Budget 2011

by admin on May 11th, 2011

Who can expect to be ‘worse’ off following George Osborne’s Budget?

There were few measures announced to help prudent savers, struggling to protect their money against low interest rates and rising inflation. The Chancellor indicated that inflation, as measured by the Consumer Price Index, is likely to remain between 4% and 5% for the rest of 2011.

Pensioners will not benefit at all from the changes announced to the personal allowance increase, as they already receive a higher personal allowance and this has not been increased. Currently those aged between 65 – 74 don’t pay tax until earnings exceed £9,490, rising to £9,640 for those aged 75 and over.

Higher earners
Mr Osborne announced that the 50p tax rate is temporary and a review will take place to see how much is raised each year from this. Those earning over £150,000 look set to continue paying this top rate of tax for the foreseeable future. In addition those in this tax bracket won’t benefit from the biggest tax giveaway – the raising of the personal allowance, both this year, and next. This is because the personal allowance starts to be withdrawn once earnings top £100,000 and disappears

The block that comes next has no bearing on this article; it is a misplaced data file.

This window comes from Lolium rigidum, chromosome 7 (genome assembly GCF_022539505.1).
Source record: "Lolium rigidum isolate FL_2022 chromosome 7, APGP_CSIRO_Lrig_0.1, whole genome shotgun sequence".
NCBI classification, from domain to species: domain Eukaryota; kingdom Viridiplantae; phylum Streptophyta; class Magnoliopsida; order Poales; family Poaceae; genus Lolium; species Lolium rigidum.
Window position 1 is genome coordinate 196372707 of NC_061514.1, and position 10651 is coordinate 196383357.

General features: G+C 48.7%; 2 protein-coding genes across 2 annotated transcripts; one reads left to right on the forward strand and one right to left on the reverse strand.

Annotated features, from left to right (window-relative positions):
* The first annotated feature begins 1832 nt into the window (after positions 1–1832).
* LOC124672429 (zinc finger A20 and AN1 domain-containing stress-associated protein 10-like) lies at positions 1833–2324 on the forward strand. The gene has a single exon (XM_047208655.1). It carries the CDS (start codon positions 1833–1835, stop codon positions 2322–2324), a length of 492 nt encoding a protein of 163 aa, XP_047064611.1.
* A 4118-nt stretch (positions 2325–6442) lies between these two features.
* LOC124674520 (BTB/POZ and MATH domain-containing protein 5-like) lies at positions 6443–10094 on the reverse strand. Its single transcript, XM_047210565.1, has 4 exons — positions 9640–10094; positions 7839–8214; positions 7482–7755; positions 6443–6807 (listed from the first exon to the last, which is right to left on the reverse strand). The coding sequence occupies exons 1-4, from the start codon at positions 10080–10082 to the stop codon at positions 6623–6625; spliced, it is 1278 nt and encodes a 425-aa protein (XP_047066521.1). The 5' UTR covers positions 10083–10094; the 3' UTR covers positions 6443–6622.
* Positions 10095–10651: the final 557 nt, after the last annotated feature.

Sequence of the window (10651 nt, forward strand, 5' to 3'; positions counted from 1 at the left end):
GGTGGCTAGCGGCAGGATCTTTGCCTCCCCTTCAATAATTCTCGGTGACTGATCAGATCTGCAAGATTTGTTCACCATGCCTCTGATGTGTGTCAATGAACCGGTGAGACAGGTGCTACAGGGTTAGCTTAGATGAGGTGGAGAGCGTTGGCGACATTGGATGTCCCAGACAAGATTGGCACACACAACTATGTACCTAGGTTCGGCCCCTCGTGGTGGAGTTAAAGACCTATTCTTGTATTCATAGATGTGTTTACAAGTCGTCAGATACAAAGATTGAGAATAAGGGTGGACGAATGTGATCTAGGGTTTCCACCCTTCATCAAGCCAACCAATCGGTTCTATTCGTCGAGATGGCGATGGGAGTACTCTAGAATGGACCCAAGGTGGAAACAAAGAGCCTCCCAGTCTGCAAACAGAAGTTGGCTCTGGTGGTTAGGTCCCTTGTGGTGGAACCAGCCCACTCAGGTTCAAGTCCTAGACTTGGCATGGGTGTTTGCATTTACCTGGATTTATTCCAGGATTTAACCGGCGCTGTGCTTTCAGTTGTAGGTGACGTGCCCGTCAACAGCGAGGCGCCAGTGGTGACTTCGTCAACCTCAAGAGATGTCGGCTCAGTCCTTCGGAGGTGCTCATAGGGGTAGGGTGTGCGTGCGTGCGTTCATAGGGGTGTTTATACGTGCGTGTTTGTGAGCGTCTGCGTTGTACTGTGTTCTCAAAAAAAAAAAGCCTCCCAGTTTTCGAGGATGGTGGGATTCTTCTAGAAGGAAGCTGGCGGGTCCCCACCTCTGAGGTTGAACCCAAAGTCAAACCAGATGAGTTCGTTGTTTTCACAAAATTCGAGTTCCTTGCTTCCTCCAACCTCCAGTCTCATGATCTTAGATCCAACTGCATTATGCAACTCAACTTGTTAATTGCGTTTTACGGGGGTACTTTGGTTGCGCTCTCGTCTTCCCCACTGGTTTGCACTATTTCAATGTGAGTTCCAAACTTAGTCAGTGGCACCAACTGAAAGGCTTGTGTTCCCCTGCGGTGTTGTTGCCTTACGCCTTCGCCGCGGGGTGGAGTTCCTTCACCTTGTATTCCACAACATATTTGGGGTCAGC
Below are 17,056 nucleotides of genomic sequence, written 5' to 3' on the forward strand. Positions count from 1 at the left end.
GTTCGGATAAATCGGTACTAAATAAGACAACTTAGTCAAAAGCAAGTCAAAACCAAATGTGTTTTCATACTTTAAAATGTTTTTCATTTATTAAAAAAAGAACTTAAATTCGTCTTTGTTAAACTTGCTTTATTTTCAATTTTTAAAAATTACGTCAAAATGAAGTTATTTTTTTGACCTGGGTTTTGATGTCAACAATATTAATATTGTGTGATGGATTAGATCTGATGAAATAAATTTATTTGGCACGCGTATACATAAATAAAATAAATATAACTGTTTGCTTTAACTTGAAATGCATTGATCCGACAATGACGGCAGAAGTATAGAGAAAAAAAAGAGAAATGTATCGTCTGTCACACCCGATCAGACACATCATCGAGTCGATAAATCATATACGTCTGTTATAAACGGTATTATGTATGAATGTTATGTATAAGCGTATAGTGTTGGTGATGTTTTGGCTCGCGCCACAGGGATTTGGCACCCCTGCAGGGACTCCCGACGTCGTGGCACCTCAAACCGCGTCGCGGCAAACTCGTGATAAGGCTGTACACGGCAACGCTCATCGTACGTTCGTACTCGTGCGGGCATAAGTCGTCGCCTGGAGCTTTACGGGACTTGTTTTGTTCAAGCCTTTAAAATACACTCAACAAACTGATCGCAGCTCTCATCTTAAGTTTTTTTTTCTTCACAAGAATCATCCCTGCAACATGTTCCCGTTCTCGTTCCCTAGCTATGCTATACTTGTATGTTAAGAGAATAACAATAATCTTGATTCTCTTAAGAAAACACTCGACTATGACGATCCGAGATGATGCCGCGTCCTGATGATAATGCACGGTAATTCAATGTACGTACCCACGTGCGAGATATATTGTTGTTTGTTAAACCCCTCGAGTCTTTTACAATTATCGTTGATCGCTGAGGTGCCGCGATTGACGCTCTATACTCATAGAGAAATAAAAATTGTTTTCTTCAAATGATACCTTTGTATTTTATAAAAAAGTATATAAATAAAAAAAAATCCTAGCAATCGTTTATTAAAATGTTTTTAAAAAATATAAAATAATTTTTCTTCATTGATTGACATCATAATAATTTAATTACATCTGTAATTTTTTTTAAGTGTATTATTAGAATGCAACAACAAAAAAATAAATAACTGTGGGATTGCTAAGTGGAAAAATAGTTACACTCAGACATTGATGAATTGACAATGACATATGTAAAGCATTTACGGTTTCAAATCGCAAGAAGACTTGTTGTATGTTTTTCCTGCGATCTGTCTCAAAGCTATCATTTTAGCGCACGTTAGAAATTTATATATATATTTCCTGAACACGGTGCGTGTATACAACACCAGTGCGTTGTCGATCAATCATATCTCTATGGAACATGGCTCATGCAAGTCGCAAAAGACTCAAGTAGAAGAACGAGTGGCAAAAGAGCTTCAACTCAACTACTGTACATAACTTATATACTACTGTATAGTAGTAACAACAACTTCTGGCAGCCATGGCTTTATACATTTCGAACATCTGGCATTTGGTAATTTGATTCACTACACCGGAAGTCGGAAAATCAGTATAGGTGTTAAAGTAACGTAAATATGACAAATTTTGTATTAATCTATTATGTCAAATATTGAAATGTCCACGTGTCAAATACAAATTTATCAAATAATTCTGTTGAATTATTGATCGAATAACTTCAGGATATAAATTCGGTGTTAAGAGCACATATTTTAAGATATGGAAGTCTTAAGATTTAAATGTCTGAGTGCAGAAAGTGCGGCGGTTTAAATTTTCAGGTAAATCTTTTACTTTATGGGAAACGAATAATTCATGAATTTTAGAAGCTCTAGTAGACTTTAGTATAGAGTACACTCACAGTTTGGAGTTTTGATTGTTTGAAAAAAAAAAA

altogether when income reaches £115,000 a year.

The Chancellor announced a crackdown on tax loopholes which also includes avoidance of stamp duty on the most expensive properties.

In addition, there will be a tightening of the Capital Gains Tax rules, and the practice which sees some highly paid employees offered interest-free loans from their companies in exchange for taxable earnings.

In future tax thresholds will continue to increase with inflation each year, but this will be linked to the lower Consumer Price Index rather than the Retail Price Index. This means these tax thresholds will increase at a lower rate.

Public sector workers
The Chancellor indicated that public sector workers can expect to pay an average of 3% more a year for their pensions in future. Later retirement dates and a switch to a career average scheme, are likely to be worth less for many people. This is on top of the additional 1% National Insurance Contributions all employees pay from 6th April this year.

Those with large estates
As expected Mr Osborne announced there will be a review of the Inheritance Tax laws, unexpectedly though, rather than clamping down on wealthier estates that can effectively avoid death duties through trusts and careful tax planning.

Smokers and drinkers
Tobacco prices up 2% above inflation and 5p to added to a pint of beer.

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